Republican Party County Chair Bill Knight was in the Moore County Clerk's office Thursday to watch as Moore County Clerk Brenda McKanna and her employees drew names from a tiny red, white, and blue pail to determine in what order the candidates' names will appear on the ballot for the March 3 Republican Party primary election. Candidates Lindsey Nicholson, Kevin Smith, and Tim Salley also dropped by to witness the process.
There are three contested races on the ballot: Moore County Tax Assessor/Collector, 69th Judicial District Attorney, and 13th Congressional District of Texas. The incumbents, Nikki McDonald, David Green, and Rep. Mac Thornberry respectively, all declined to run for reelection in 2020, so the offices were all up for grabs. In the 13th District race, the absence of Thornberry has inspired 15 candidates to vie for his soon-to-be vacant seat. And that is just on the Republican side. There are three candidates in the Democratic primary (Timothy Gassaway, Greg Sagan, and Gus Trujillo), insuring that there will be a contested election in November. There are no Democratic candidates for Tax Assessor/Collector or DA, so the winner of the Republican primary will win the office. Knight said he expects there to be runoffs in both the congressional and the tax races. Most offices in Moore County are uncontested, and all elected Moore County officials are Republicans.
January 1 is the first day and February 21 is the last day to apply for a ballot by mail. February 3 is the last day to register to vote. Early voting begins February 18 and ends February 28.
Kevin Smith, Lindsey Nicholson, and Chris Rivera are all running to take Nikki McDonald's place as Tax Assessor/Collector, while Tim Salley and Erin Lands are vying for David Green's office. Monique Worthy, Vance Snider II, Chris Ekstrom, Jason Fogelsong, Diane Knowlton, Josh Winegarner, Richard Herman, Asusena Resendiz, Mark Neese, Catherine Carr, Matt Mc Arthur, Ronny Jackson, Lee Harvey, Jaime Culley, and Elaine Hays all hope to be the Republican candidate who goes up against the Democrat in November.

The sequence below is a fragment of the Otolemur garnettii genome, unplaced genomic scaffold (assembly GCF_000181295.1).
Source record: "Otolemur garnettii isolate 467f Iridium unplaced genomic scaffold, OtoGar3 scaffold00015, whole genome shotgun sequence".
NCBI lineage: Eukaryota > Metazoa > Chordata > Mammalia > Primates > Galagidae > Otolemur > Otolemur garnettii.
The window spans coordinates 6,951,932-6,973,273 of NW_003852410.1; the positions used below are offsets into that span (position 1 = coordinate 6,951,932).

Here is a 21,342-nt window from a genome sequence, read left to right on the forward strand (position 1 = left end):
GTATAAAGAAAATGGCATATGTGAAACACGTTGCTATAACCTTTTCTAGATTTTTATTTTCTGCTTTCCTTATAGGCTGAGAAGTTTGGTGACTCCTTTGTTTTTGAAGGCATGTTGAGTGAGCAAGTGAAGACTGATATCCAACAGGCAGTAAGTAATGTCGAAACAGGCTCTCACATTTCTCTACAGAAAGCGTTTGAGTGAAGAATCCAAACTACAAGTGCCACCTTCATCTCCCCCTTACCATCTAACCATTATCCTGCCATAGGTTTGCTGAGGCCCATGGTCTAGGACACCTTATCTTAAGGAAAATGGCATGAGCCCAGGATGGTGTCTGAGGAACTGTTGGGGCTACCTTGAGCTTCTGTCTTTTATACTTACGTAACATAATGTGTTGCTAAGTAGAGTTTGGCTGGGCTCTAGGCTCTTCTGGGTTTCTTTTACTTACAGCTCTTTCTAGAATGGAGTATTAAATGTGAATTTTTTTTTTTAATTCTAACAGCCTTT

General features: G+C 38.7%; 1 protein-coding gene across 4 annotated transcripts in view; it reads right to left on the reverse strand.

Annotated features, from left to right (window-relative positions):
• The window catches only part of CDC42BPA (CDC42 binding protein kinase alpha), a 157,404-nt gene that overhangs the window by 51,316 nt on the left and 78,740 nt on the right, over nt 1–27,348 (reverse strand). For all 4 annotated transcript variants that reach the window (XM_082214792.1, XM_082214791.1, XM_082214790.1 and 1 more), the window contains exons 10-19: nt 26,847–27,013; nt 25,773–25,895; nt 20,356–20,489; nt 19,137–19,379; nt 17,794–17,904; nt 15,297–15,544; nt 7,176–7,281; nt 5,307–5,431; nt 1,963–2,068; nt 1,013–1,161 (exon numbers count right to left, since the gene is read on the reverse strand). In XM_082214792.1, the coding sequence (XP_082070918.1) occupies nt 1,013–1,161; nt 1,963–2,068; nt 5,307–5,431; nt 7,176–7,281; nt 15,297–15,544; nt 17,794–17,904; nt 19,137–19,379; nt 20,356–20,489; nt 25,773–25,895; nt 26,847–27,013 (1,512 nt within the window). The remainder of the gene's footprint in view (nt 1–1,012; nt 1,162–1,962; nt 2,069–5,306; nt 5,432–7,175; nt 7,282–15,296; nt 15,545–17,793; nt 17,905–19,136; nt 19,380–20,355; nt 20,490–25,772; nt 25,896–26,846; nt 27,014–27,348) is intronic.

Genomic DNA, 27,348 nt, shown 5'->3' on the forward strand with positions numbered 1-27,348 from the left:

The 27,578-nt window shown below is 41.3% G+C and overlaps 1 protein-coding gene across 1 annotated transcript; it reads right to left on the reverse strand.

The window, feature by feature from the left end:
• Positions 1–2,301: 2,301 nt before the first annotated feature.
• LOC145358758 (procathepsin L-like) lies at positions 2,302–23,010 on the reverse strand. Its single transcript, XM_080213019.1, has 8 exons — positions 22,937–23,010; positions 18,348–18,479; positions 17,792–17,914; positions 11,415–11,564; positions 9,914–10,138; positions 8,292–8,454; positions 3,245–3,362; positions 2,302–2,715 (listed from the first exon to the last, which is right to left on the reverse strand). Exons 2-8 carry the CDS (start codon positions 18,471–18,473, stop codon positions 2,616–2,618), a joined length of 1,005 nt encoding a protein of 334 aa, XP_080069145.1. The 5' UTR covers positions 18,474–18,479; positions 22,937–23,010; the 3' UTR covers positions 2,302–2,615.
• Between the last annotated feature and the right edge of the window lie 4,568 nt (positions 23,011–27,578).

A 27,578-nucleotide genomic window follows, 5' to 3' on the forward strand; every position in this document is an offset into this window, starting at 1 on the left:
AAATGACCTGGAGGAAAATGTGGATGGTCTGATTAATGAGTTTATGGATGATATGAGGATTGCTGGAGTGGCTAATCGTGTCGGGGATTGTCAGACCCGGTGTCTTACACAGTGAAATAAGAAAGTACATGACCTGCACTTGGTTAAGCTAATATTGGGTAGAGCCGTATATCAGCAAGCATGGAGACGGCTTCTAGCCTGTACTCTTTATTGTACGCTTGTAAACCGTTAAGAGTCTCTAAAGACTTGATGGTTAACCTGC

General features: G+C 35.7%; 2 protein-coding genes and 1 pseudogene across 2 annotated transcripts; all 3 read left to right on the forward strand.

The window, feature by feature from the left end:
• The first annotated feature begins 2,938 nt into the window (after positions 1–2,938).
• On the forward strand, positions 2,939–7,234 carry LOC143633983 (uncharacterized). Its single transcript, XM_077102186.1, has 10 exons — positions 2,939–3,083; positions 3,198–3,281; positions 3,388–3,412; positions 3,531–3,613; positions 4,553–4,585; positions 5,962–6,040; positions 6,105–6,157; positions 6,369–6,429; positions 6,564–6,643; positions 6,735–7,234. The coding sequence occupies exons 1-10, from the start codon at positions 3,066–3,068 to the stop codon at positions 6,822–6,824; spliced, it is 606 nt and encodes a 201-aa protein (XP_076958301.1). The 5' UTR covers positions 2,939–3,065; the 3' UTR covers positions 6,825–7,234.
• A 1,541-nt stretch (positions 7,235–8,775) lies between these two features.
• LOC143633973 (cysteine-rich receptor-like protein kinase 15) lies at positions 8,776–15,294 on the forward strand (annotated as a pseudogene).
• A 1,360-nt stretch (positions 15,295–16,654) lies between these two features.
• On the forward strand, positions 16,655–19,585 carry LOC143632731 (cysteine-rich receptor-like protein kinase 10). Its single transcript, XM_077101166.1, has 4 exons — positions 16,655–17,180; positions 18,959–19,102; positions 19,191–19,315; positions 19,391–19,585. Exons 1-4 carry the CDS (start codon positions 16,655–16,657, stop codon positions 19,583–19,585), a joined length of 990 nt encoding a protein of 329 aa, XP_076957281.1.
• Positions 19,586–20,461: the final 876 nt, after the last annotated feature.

McKanna's office will carry out a joint primary election for the two parties. Knight signed a joint primary election service contract to that end on Thursday. Because there is not a local Democratic Party Chair, McKanna will have to contract with the state party for the election. "Both parties will be in the same spot to make it easier for everyone," said Knight.
McKanna stressed that people voting in March are only allowed to vote for candidates in either the Democratic races or the Republican races, not both. "This is a primary, they have to vote in one party or the other," she said.
"There are two different ballots," added Knight.
In the November general election, the winners of the Republican primaries will face off against the winners of the Democratic primaries. There will only be one ballot, and people may vote for the candidate of their choice from either party.
McKanna also stresses that all votes are secret. No one knows how you voted.
Finally, she said, "Get out and vote!"
"It is always better when they vote," added Knight.